AfroPop has delighted audiences for nine seasons. Season eight’s stories are just as beautifully and poignantly told, and remind us that not enough has changed for people of African descent globally. Black Public Media is committed to continuing to bring to the American public these stories and others that celebrate the art, culture and creativity people of African descent for another 10 years.
Days of Hope
As immigration and refugee concerns dominate the news, AfroPoP takes on migration and asylum head on. The series begins its journey on the Saharan shores of the Atlantic Ocean as an African immigrant sets off to Europe with buoyant expectations of a better life. Director Ditte Haarløv Johnsen’s Days of Hope (January 18) is a nuanced look at the unflinching courage of three West African migrants who cross the Sahara desert and Atlantic Ocean in a search for opportunity and safety.
Pan! Our Music Odyssey
The next stop is the Caribbean with Pan! Our Music Odyssey (January 25), a joyful celebration of the melodious steel drum. Directors Jérôme Guiot and Thierry Teston explore the magical instrument from its development in Trinidad to its celebration around the world, as bands from across the globe gather to compete in the ultimate steel band competition: Panorama.
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Heading to São Vicente in Cape Verde, we meet Tchinda, a transgender woman who is so cherished that her name has become synonymous with LBGT people in the area. Pablo García Pérez de Lara and Marc Serena’s Tchindas (February 1) follows the celebrated character, out and proud since 1998, as she and her cohorts prepare for the beloved annual carnival.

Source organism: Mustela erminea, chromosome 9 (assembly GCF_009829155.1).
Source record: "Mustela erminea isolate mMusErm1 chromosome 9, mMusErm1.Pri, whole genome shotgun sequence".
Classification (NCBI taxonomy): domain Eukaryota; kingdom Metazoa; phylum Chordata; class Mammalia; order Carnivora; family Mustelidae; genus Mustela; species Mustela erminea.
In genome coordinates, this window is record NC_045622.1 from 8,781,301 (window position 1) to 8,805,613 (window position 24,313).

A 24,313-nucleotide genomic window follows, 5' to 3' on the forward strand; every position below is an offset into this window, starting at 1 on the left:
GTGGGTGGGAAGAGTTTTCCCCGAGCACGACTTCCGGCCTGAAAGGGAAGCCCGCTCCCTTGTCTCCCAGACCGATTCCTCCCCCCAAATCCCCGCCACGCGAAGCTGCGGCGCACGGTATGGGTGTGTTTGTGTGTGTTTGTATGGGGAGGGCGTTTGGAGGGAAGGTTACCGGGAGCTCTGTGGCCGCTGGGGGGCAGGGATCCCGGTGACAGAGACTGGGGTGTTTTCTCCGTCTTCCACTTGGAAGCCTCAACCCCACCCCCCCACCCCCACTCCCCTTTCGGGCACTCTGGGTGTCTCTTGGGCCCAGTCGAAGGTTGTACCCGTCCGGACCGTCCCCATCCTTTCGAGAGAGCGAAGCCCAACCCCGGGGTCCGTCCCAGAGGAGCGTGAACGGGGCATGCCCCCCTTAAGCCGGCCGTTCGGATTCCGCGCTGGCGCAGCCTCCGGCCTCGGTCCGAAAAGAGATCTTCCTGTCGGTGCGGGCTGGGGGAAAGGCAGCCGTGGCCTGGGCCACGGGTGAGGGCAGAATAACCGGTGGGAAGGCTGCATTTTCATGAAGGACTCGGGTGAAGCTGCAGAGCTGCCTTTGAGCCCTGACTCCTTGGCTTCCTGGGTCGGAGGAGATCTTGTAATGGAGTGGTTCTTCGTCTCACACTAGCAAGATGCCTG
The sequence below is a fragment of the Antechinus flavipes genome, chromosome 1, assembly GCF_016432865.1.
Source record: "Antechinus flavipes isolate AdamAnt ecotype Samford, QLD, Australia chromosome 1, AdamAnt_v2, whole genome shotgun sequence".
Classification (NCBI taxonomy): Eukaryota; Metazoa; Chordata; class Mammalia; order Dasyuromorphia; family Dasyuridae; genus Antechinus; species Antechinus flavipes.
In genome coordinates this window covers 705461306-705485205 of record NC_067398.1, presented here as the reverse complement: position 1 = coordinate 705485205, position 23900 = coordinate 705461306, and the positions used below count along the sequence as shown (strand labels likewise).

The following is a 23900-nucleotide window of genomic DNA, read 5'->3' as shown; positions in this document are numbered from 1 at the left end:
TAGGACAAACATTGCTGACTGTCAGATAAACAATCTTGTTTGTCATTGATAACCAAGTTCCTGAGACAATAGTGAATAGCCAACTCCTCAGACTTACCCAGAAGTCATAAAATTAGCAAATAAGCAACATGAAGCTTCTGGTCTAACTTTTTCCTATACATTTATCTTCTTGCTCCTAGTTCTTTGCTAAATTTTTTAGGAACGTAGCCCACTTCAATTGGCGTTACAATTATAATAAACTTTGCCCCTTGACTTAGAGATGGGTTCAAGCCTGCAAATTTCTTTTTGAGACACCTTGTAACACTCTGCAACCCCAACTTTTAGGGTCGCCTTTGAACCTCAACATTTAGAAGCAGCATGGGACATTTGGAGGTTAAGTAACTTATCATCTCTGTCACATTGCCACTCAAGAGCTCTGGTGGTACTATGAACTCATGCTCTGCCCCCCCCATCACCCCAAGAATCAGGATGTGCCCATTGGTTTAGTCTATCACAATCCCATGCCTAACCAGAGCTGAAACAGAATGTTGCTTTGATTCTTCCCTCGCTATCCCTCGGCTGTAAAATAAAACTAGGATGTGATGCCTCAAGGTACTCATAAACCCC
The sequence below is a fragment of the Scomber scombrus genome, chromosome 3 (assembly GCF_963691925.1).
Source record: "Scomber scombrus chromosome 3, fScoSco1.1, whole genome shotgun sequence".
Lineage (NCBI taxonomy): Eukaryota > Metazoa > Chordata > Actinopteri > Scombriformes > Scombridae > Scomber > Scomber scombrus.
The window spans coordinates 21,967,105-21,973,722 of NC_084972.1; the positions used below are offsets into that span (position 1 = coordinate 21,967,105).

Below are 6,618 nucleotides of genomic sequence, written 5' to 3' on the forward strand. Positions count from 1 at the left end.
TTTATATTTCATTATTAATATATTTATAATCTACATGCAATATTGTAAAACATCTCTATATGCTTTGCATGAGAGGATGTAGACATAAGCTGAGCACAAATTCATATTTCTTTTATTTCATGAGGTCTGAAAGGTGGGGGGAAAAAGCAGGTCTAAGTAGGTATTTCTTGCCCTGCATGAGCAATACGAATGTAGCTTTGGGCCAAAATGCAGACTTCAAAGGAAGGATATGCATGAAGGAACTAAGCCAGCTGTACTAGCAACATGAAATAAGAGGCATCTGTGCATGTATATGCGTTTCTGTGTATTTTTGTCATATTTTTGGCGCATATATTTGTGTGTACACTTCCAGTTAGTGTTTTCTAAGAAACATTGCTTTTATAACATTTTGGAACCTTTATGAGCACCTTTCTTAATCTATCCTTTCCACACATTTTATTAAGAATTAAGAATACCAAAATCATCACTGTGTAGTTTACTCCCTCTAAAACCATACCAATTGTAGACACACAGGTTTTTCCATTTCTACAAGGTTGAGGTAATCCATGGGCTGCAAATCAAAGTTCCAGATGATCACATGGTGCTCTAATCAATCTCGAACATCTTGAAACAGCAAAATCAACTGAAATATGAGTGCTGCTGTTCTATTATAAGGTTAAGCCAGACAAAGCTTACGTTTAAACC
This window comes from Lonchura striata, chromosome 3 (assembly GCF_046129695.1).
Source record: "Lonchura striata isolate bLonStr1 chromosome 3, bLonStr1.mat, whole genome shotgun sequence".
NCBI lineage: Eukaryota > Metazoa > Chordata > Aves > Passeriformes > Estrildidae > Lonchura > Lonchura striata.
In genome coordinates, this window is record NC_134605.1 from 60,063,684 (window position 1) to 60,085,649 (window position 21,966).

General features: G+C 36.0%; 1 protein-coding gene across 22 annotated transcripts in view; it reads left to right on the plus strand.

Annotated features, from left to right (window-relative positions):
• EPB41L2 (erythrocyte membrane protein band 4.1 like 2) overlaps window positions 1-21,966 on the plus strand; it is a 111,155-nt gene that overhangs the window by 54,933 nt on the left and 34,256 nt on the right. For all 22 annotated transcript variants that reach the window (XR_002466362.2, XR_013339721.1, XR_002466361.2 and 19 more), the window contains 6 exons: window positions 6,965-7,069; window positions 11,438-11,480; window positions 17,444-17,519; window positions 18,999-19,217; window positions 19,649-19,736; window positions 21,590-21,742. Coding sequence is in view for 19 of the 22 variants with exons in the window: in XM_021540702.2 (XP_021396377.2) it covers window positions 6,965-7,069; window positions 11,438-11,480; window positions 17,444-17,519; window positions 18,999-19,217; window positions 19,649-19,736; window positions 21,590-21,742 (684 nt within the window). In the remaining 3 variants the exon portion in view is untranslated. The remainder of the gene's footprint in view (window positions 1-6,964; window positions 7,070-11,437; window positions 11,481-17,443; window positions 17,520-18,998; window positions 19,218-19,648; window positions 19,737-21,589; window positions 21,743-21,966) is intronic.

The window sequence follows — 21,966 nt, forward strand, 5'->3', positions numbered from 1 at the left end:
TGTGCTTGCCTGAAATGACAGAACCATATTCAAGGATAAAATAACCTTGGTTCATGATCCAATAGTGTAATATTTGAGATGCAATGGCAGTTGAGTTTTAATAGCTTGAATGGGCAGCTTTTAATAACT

The festivities continue as AfroPoP travels to Oakland, California—a city with a reputation as one of the most dangerous in America—as it works to rebrand itself through its successful First Fridays monthly street festival. The murder of a young Black man sends the city reeling, threatening the very survival of this community celebration and, perhaps, the town’s very renaissance. First Fridays (February 8) by N’Jeri Eaton and Mario Furloni follows six Oakland figures as their lives connect one Friday at this showcase of art and culture.
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The journey ends on the ultimate expression of hope—our youth—with shorts from the west and east coasts of Africa (Monday, February 15). Nosarieme Garrick’s My Africa Is, set in the bustling, modern city of Nairobi, introduces viewers to dynamic youth envisioning a new Kenya—designers, inventors and musicians changing the face of their communities through innovation and entrepreneurship. Terence Nance and Blitz the Ambassador’s Native Sun helps viewers see Ghana through the eyes and dreams of an eight-year-old in search of his father.
My Africa Is
My Africa Is peers into the soul and spirit of Nairobi through three stories of innovation. Viewers will meet game developers who create African superheroes to inspire Kenyan youth; a self-taught engineer who builds drones as a solution to Kenya’s poaching problems and trans youth in the technology to build human capacity; and two rock band that are part of a growing rock scene in Nairobi. Along the way, viewers will be introduced to the city, a restless and bustling metropolis with a musicality and energy that only locals can fathom. Meet the Africa that most don’t know but which is the reality of millions.